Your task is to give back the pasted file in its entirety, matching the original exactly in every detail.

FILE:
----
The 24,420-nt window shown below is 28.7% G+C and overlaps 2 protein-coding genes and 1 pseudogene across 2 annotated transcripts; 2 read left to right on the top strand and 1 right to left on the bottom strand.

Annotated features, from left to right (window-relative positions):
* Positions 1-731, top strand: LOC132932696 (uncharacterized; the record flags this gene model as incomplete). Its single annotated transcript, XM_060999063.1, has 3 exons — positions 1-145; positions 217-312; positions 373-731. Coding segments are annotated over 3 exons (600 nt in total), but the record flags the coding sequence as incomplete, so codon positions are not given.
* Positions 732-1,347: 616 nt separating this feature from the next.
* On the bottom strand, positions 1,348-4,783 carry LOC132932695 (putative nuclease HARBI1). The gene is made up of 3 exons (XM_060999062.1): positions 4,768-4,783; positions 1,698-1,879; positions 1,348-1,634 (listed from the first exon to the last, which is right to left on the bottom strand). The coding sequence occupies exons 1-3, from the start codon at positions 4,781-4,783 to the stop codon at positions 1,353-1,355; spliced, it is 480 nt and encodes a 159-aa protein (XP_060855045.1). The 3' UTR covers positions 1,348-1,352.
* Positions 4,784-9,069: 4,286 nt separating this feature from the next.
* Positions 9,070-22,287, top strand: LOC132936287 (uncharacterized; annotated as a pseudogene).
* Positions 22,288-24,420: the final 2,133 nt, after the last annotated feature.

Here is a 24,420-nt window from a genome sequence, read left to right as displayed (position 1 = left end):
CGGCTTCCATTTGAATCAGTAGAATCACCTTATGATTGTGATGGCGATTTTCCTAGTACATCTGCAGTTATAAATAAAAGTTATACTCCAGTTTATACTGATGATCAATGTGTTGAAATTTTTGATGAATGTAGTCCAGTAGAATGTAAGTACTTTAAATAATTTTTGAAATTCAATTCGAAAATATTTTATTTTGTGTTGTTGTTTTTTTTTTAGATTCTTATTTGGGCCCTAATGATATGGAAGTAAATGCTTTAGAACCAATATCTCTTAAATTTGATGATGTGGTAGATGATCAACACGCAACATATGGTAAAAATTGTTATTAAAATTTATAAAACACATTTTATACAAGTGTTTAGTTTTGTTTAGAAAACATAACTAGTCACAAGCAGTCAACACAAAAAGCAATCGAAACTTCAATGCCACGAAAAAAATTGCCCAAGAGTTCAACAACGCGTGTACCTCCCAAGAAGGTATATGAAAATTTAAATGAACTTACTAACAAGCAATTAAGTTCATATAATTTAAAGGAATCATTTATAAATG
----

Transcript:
The 24,420-nt window shown below is 28.7% G+C and overlaps 2 protein-coding genes and 1 pseudogene across 2 annotated transcripts; 2 read left to right on the top strand and 1 right to left on the bottom strand.

Annotated features, from left to right (window-relative positions):
* Positions 1-731, top strand: LOC132932696 (uncharacterized; the record flags this gene model as incomplete). Its single annotated transcript, XM_060999063.1, has 3 exons — positions 1-145; positions 217-312; positions 373-731. Coding segments are annotated over 3 exons (600 nt in total), but the record flags the coding sequence as incomplete, so codon positions are not given.
* Positions 732-1,347: 616 nt separating this feature from the next.
* On the bottom strand, positions 1,348-4,783 carry LOC132932695 (putative nuclease HARBI1). The gene is made up of 3 exons (XM_060999062.1): positions 4,768-4,783; positions 1,698-1,879; positions 1,348-1,634 (listed from the first exon to the last, which is right to left on the bottom strand). The coding sequence occupies exons 1-3, from the start codon at positions 4,781-4,783 to the stop codon at positions 1,353-1,355; spliced, it is 480 nt and encodes a 159-aa protein (XP_060855045.1). The 3' UTR covers positions 1,348-1,352.
* Positions 4,784-9,069: 4,286 nt separating this feature from the next.
* Positions 9,070-22,287, top strand: LOC132936287 (uncharacterized; annotated as a pseudogene).
* Positions 22,288-24,420: the final 2,133 nt, after the last annotated feature.

Here is a 24,420-nt window from a genome sequence, read left to right as displayed (position 1 = left end):
CGGCTTCCATTTGAATCAGTAGAATCACCTTATGATTGTGATGGCGATTTTCCTAGTACATCTGCAGTTATAAATAAAAGTTATACTCCAGTTTATACTGATGATCAATGTGTTGAAATTTTTGATGAATGTAGTCCAGTAGAATGTAAGTACTTTAAATAATTTTTGAAATTCAATTCGAAAATATTTTATTTTGTGTTGTTGTTTTTTTTTTAGATTCTTATTTGGGCCCTAATGATATGGAAGTAAATGCTTTAGAACCAATATCTCTTAAATTTGATGATGTGGTAGATGATCAACACGCAACATATGGTAAAAATTGTTATTAAAATTTATAAAACACATTTTATACAAGTGTTTAGTTTTGTTTAGAAAACATAACTAGTCACAAGCAGTCAACACAAAAAGCAATCGAAACTTCAATGCCACGAAAAAAATTGCCCAAGAGTTCAACAACGCGTGTACCTCCCAAGAAGGTATATGAAAATTTAAATGAACTTACTAACAAGCAATTAAGTTCATATAATTTAAAGGAATCATTTATAAATG